Allowed sporadic visits of only 15 minutes, his wife said his torment was evident. “I didn’t recognize him,” Nooshabeh Amiri, Mr. Asadi’s wife, said of her first visit, six months after his arrest. “He was fat, he was dirty, he had a long beard. But especially in his eyes, they were not the same. You could see that nothing passed through; it was just fear and being helpless.”
Ms. Amiri, who was initially arrested with Mr. Asadi and released the same day, said her husband’s imprisonment had also changed her. “The person who was inside of me before was a happy person. I loved life. But suddenly, I became older. It is not just the prisoners who are being disturbed. Families suffer, too.”
The torture continued daily for six years, until he was abruptly pulled out of his cell in 1988 when the supreme leader at the time, Ayatollah Ruhollah Khomeini, ordered the mass killing of thousands of political prisoners. Prisoners were asked three questions concerning their religious faith and loyalty to the regime. “If you answered no to any question, they killed you,” Mr. Asadi said. “I lied to save my life.”
In 2009, he published his memoir, “Letters to My Torturer,” detailing the relationship that grew between him and Brother Hamid. He hopes to find an American film company to bring his story to a wider audience.
“It’s hard for me to talk about even today,” said Mr. Asadi, who had a heart attack while writing the book, provoked by the stress of recalling his imprisonment. “But this is something that the world needs to know about.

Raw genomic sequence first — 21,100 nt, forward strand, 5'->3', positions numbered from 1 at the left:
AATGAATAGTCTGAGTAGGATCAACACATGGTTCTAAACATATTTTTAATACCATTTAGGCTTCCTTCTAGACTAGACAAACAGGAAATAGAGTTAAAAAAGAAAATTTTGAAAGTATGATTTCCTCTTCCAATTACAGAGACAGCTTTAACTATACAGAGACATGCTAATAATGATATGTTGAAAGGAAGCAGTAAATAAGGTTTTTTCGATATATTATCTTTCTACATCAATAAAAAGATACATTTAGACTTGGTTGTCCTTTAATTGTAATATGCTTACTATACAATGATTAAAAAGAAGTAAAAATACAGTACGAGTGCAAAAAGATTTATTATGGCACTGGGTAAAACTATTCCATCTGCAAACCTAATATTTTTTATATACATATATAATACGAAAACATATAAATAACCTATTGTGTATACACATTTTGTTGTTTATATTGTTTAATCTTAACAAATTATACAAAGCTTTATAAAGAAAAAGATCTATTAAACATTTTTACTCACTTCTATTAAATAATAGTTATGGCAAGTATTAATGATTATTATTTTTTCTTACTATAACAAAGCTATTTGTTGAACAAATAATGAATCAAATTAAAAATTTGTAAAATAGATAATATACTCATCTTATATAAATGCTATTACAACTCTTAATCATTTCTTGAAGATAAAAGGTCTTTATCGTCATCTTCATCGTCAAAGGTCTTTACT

When earlier this summer Ayatollah Ali Khameni proclaimed that the opposition leaders of the Green movement “would be responsible for bloodshed and chaos” if protests against the government persisted, memories from more than three decades earlier flooded my mind. Khamenei and I had been cell mates together in 1974 at the Komiteh Moshtarak, a security prison used under the Shah, whom we had both opposed. This is a story I tell, along with others, in my memoir Letters to My Torturer.
Our friendship began when the prison guard opened the door to a cell and threw me in. I made myself stand up, removed the jacket from my head and put on my glasses. I saw a man, extremely thin, bespectacled, with a long black beard. He was seated on a pile of black blankets. I realized he was a cleric because he was wearing a cloak, which he had made out of his prison uniform. He stood up, smiled a pleasant smile, stretched out his hand, and introduced himself: “Sayyed Ali Khamenei. Welcome!”